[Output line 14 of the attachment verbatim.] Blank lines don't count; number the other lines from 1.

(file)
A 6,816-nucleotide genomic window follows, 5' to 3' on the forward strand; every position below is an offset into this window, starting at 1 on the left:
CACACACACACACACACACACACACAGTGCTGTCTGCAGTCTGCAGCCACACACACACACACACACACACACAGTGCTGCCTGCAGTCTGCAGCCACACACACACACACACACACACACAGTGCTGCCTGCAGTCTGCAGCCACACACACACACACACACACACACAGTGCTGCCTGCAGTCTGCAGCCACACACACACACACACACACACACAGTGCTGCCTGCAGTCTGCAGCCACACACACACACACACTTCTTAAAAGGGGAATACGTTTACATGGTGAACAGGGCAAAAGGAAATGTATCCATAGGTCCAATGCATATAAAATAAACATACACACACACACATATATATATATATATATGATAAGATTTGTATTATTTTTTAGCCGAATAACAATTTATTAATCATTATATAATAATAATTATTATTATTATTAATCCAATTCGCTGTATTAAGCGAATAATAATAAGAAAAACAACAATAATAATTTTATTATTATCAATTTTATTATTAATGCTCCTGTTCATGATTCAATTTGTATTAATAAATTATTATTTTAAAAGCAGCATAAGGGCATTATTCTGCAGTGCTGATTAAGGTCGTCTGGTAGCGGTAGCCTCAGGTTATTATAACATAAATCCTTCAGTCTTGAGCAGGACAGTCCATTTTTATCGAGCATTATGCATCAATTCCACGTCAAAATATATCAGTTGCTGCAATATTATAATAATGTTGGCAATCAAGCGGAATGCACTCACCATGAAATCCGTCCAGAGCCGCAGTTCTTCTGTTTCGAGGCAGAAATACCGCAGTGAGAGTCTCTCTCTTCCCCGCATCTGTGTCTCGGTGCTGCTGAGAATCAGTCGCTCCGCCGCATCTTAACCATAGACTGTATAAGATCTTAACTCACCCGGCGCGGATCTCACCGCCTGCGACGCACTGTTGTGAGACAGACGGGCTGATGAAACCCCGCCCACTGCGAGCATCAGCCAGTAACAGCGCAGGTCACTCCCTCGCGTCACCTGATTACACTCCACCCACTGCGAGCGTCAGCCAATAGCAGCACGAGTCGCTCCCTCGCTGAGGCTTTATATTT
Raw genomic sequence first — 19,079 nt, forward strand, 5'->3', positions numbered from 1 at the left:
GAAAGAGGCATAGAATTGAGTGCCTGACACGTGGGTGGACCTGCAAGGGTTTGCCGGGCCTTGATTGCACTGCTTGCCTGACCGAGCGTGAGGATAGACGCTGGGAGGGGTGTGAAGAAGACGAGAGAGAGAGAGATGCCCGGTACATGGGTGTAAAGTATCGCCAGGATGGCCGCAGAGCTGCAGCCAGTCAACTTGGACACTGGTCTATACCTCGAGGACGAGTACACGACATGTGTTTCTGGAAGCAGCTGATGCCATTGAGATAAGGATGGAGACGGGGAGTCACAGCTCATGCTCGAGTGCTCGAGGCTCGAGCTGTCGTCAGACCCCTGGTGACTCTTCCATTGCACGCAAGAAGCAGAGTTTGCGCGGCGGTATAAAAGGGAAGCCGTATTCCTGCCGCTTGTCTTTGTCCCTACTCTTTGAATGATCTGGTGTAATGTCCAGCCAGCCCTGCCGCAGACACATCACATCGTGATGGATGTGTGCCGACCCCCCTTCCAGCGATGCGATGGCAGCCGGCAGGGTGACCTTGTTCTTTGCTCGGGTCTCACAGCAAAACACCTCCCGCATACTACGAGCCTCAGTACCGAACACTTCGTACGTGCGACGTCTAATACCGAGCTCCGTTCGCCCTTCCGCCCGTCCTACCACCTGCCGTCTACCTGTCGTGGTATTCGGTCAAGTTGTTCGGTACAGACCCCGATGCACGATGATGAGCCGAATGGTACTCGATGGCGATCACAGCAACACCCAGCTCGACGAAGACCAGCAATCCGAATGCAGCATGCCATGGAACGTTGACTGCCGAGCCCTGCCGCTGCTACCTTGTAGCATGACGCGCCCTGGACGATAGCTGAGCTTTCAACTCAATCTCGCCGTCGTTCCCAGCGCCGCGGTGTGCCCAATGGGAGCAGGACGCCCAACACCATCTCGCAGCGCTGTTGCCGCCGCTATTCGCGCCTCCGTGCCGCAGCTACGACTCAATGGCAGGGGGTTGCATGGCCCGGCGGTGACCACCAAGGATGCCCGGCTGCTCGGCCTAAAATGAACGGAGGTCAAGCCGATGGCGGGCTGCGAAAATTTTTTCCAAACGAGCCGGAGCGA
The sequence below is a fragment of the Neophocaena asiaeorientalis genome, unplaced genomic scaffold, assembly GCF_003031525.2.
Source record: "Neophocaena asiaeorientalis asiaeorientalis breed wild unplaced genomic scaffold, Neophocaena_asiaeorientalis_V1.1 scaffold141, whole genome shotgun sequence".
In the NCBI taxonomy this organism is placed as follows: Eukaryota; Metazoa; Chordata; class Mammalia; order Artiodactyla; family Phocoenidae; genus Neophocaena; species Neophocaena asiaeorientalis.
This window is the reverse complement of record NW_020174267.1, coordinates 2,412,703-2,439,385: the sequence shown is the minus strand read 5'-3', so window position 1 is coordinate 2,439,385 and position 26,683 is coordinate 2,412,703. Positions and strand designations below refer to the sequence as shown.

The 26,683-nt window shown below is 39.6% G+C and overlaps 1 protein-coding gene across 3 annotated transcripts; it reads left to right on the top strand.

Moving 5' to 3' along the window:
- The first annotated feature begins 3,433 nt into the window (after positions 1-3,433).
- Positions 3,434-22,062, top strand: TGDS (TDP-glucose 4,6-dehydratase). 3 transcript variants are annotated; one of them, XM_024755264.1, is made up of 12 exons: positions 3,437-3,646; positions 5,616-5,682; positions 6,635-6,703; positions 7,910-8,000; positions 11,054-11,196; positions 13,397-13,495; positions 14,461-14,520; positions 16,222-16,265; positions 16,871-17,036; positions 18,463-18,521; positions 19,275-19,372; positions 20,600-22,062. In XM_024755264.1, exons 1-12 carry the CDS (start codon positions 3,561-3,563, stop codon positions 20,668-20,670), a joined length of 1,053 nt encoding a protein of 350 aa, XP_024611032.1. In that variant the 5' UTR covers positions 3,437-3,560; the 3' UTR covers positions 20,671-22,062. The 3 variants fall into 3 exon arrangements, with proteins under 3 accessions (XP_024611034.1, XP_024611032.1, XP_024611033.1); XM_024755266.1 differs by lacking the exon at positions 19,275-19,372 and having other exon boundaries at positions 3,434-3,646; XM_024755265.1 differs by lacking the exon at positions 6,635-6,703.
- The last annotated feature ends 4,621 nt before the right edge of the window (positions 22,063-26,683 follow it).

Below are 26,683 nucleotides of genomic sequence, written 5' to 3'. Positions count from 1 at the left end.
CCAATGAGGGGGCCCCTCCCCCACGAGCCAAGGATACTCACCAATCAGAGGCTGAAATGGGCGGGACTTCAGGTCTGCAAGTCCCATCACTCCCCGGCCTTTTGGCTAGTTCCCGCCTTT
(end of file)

Below are 26,683 nucleotides of genomic sequence, written 5' to 3'. Positions count from 1 at the left end.